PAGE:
(First upload on April 17 2004. Last on October 24 2022) [ 日本語 | English ]

Carex oxyandra (Franch. et Savat.) Kudo

Mount Usu / Sarobetsu post-mined peatland
From left: Crater basin in 1986 and 2006. Cottongrass / Daylily

Carex L. (スゲ)
Section Acrocystis (ヒメスゲ) when established
or Digitatae (ヒカゲスゲ)
Himesuge (ヒメスゲ, 姫菅), hill sedge
Life form: perennial sedge
Distribution: througout Japan. Taiwan (northern element) - disjunct distribution on alpine volcanic-ash soil in Kyushu and Shikoku
Habitat: sunny, dry sites

→ flora on: Mount Usu, Mount Koma

Chromosome number: 2n = 18, 20, 24 or 26

Heteroploid strains (with decreasing large chromosomes and increasing small chromosomes) developes normal bivalent chromosomes by meiosis, showing that the strains are genetically stable (Hoshino 1981)
Distribution expands southward → chromosome numbers changing from 18 to 20, 24 or 26 = intra-specific differentiation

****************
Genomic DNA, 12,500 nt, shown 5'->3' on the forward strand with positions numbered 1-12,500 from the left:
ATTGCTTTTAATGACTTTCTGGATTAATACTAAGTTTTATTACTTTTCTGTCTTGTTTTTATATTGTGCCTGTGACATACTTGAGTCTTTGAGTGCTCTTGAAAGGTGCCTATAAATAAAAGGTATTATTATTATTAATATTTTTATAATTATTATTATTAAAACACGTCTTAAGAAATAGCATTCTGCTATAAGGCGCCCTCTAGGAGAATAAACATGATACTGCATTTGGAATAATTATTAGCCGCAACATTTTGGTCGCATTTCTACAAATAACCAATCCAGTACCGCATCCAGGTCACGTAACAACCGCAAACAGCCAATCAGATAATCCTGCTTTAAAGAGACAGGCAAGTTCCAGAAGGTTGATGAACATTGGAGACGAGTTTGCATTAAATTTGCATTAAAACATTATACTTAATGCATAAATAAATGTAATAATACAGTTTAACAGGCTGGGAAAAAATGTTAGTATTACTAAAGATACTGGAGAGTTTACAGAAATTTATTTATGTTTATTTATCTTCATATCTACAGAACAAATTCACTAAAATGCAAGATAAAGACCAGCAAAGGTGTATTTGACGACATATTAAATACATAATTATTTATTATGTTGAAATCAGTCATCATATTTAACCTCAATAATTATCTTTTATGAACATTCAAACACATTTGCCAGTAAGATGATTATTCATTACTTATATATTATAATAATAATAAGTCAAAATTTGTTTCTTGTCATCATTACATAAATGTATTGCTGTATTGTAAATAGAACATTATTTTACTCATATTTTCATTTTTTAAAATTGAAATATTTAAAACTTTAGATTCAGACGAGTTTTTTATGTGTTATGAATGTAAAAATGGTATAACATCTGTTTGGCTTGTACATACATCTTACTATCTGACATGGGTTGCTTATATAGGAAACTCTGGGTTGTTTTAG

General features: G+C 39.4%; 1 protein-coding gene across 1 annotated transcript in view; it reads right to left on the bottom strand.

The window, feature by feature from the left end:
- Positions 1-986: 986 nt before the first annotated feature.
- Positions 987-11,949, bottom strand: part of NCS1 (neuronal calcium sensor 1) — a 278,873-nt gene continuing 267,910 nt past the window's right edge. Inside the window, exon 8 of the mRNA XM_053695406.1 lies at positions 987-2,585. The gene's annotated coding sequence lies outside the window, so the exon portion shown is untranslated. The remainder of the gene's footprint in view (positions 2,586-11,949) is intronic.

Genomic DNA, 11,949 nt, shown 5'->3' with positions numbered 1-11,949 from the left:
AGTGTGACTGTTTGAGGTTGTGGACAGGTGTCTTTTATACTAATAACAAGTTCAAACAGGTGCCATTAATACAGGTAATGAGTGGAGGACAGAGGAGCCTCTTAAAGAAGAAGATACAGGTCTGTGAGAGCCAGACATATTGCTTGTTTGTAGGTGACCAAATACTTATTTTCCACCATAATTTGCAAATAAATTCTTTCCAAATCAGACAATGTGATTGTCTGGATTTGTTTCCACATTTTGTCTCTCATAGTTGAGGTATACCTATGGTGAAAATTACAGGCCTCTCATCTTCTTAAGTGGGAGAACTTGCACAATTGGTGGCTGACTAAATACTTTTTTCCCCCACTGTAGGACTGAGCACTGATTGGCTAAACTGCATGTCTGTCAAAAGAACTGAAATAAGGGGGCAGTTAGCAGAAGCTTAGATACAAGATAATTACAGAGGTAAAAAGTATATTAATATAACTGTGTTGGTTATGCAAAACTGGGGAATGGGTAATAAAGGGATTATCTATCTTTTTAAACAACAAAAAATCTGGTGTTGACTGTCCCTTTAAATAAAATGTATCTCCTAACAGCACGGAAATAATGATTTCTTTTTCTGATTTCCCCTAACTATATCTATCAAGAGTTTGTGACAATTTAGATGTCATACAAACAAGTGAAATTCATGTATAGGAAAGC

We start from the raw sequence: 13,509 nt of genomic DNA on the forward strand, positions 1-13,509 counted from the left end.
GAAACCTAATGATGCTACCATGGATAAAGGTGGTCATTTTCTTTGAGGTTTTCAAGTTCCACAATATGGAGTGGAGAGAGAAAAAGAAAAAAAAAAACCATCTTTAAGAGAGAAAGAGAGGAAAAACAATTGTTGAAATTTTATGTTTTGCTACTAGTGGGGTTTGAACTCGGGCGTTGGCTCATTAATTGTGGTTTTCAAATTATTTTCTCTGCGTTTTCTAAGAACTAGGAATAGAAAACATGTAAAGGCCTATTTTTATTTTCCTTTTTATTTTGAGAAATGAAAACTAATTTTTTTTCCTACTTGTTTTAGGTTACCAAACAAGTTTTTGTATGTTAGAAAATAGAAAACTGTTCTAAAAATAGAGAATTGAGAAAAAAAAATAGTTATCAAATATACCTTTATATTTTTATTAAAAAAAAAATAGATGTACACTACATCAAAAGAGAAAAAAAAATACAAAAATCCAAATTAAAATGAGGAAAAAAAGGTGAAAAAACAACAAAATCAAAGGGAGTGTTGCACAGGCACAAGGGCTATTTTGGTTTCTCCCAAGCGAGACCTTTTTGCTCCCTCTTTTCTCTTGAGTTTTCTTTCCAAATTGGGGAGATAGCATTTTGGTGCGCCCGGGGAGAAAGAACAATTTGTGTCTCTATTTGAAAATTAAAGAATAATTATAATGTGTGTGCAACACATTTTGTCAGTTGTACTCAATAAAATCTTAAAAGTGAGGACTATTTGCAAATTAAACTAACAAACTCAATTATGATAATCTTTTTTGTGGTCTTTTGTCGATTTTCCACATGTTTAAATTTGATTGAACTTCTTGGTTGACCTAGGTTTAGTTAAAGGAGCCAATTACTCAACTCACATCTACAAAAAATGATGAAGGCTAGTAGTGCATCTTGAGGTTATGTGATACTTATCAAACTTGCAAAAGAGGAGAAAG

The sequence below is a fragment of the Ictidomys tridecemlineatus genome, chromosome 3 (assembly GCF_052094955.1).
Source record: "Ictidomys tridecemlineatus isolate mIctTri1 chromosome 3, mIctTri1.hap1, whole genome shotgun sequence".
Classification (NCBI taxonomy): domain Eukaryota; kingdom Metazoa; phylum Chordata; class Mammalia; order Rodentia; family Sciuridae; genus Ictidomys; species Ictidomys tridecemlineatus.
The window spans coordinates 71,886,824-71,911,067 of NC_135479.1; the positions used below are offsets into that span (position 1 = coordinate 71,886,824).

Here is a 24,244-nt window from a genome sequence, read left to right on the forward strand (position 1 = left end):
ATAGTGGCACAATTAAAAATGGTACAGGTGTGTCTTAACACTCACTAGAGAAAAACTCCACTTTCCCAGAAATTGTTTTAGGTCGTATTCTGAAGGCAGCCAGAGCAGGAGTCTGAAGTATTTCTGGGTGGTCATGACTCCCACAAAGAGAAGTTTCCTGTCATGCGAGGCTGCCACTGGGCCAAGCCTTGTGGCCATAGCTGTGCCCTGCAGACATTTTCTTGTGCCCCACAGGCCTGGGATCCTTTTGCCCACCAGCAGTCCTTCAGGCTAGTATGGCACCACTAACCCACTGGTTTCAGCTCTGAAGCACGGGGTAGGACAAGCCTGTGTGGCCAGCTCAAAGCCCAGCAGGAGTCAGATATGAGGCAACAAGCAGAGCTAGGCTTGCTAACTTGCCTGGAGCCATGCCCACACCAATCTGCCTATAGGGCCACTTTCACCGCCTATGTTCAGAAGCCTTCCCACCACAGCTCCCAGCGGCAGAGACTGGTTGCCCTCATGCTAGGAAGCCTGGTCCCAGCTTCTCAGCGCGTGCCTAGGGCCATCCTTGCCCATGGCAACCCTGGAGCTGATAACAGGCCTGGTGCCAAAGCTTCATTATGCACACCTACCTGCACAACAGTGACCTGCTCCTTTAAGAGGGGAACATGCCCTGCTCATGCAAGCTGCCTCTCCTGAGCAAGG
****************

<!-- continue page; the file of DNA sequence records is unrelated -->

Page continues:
var. lanceata (Kuk.) Ohwi (ナガミヒメスゲ)
  • Hoshino T. 1981. Cytotypes of Carex oxyandra and their distribution in Japan. Journal of Japanese Botany 56: 220-224

Carex oxyandra on volcanoes in Hokkaido

[1] on Mount Usu on July 6 2006. [2-4] on the southwest slope of Mount Koma ⇒ often developing tussock (谷地坊主). [2/3] on June 15 2010. [4] on July 8 2019. [5] along a trail over the forest line on Mount Tarumae on June 28 2022. [6/7] on the summit of Mount Koma on June 20 2022.

Distribution of plants in relation to microsites on recent volcanic substrates on Mount Koma, Hokkaido, Japan (Titus & Tsuyuzaki 2003).
On Mount Koma's volcanically devastated summit six common plant species colonized 12 microsite types differentially. Flat sites covered 65%, rills and gullies 16% and biotic sites 13% of the study area. Most species preferred sites near rocks and avoided flat and biotic microsites. Polygonum and Salix preferred gully bottoms and edges. Polygonum and Salix seedlings avoided flat areas and Polygonum seedlings strongly colonized gullies. Carex oxyandra seedlings preferred Salix patches. The distributions of seedlings and adult plants were correlated. Biotic microsites supported the largest Carex individuals, rills supported the largest Agrostis individuals and the largest Salix individuals were in gully bottoms and flats.